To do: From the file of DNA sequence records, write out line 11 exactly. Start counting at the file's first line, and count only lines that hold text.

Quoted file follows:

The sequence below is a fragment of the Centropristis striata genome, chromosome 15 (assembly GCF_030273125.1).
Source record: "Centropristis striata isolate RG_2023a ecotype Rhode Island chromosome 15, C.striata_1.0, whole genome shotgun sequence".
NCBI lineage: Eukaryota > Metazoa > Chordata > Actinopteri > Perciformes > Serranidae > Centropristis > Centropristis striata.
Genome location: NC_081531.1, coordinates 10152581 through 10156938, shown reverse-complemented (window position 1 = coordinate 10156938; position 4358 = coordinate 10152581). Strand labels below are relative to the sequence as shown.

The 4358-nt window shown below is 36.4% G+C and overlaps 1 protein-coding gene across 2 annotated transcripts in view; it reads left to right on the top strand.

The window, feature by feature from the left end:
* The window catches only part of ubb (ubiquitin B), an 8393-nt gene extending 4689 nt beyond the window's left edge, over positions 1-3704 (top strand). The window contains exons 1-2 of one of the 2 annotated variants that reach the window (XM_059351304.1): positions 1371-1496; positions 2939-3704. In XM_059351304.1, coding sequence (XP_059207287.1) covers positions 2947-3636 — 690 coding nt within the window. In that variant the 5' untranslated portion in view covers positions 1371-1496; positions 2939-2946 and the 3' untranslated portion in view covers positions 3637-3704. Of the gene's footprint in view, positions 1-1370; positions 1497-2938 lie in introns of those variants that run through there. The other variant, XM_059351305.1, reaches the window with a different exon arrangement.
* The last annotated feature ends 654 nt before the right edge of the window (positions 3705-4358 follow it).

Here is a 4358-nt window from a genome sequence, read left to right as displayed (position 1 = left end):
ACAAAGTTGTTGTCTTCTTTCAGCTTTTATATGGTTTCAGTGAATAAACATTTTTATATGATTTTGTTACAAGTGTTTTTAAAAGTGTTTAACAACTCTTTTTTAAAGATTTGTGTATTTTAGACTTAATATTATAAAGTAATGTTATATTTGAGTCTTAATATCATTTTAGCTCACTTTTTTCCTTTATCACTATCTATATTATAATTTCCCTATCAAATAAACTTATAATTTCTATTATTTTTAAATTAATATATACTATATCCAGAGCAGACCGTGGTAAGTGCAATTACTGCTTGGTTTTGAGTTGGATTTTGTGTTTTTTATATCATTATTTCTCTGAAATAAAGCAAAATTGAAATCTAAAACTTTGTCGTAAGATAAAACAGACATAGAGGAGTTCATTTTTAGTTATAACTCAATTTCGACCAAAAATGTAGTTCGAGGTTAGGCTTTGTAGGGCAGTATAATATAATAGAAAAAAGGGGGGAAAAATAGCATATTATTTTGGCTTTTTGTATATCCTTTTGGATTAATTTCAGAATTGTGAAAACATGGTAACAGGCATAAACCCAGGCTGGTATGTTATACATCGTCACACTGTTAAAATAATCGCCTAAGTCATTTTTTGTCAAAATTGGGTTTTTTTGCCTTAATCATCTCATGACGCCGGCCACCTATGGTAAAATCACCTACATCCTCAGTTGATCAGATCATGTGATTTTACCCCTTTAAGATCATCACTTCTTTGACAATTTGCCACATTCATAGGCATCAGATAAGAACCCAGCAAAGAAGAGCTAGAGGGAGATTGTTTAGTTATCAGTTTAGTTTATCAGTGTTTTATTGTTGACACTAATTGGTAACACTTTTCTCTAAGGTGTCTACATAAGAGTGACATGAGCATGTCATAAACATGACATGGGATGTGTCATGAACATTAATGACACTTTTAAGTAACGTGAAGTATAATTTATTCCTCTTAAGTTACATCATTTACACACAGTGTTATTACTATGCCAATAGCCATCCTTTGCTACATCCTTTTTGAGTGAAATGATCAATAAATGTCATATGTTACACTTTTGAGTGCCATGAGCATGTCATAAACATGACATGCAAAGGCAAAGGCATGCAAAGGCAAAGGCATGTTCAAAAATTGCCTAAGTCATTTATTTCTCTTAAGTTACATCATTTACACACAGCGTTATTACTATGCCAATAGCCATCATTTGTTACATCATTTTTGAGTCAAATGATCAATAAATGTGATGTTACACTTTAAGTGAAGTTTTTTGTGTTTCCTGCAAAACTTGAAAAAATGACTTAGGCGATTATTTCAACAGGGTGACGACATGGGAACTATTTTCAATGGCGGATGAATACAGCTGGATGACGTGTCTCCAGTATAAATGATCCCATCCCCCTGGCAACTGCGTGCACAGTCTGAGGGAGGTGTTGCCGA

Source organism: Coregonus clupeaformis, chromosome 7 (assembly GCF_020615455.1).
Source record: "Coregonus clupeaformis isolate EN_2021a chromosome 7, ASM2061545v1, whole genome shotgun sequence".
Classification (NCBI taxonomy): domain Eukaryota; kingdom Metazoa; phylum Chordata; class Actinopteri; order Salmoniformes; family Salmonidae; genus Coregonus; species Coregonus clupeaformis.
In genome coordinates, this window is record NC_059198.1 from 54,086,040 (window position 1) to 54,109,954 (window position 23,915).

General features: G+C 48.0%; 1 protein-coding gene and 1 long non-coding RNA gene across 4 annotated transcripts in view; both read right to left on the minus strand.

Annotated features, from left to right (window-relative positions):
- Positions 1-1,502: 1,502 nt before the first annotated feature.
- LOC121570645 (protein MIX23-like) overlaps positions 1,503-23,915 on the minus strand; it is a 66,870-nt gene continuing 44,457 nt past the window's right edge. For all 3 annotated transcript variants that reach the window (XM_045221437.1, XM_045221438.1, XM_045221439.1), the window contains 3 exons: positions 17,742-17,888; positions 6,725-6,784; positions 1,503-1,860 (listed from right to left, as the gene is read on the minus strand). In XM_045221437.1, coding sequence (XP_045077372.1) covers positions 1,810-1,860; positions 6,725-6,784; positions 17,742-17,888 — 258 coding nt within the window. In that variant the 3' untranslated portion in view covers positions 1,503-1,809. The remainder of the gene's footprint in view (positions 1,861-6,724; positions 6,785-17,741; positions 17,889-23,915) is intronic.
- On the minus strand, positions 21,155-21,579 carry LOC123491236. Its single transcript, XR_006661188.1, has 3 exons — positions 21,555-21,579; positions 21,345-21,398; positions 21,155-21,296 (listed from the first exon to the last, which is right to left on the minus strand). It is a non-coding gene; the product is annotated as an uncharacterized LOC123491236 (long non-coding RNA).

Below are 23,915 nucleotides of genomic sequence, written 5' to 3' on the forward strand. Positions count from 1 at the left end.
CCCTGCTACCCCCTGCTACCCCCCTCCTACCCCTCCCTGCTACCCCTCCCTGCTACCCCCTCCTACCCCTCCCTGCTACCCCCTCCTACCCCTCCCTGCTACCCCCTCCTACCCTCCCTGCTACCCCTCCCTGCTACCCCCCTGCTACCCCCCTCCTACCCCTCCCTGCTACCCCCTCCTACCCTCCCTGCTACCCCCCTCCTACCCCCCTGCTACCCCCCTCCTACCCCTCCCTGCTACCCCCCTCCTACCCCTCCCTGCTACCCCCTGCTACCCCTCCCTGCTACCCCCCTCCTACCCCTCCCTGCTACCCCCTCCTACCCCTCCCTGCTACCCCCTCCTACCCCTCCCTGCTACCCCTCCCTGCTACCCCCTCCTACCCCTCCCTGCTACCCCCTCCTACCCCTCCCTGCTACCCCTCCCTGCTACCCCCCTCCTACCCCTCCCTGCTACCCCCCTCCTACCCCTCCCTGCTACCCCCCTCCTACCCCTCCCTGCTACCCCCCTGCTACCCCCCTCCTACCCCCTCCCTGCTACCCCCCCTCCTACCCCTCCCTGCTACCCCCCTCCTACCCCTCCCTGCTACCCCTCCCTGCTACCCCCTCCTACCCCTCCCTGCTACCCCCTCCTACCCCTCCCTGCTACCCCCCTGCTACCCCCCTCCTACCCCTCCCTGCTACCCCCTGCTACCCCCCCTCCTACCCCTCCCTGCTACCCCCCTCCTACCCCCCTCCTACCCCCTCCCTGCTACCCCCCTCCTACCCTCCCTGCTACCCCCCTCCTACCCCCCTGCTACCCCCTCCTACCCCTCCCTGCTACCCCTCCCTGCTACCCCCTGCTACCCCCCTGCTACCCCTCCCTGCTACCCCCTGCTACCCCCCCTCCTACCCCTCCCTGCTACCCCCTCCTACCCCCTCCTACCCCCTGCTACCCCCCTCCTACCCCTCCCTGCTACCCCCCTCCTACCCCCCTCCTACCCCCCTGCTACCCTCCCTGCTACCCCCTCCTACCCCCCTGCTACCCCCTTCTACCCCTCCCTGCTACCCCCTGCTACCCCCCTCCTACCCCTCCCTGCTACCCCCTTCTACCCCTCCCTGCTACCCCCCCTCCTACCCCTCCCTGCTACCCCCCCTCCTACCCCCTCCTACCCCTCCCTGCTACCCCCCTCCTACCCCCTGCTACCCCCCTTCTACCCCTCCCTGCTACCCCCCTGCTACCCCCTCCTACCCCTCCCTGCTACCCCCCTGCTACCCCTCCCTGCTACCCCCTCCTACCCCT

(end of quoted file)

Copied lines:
Source organism: Coregonus clupeaformis, chromosome 7 (assembly GCF_020615455.1).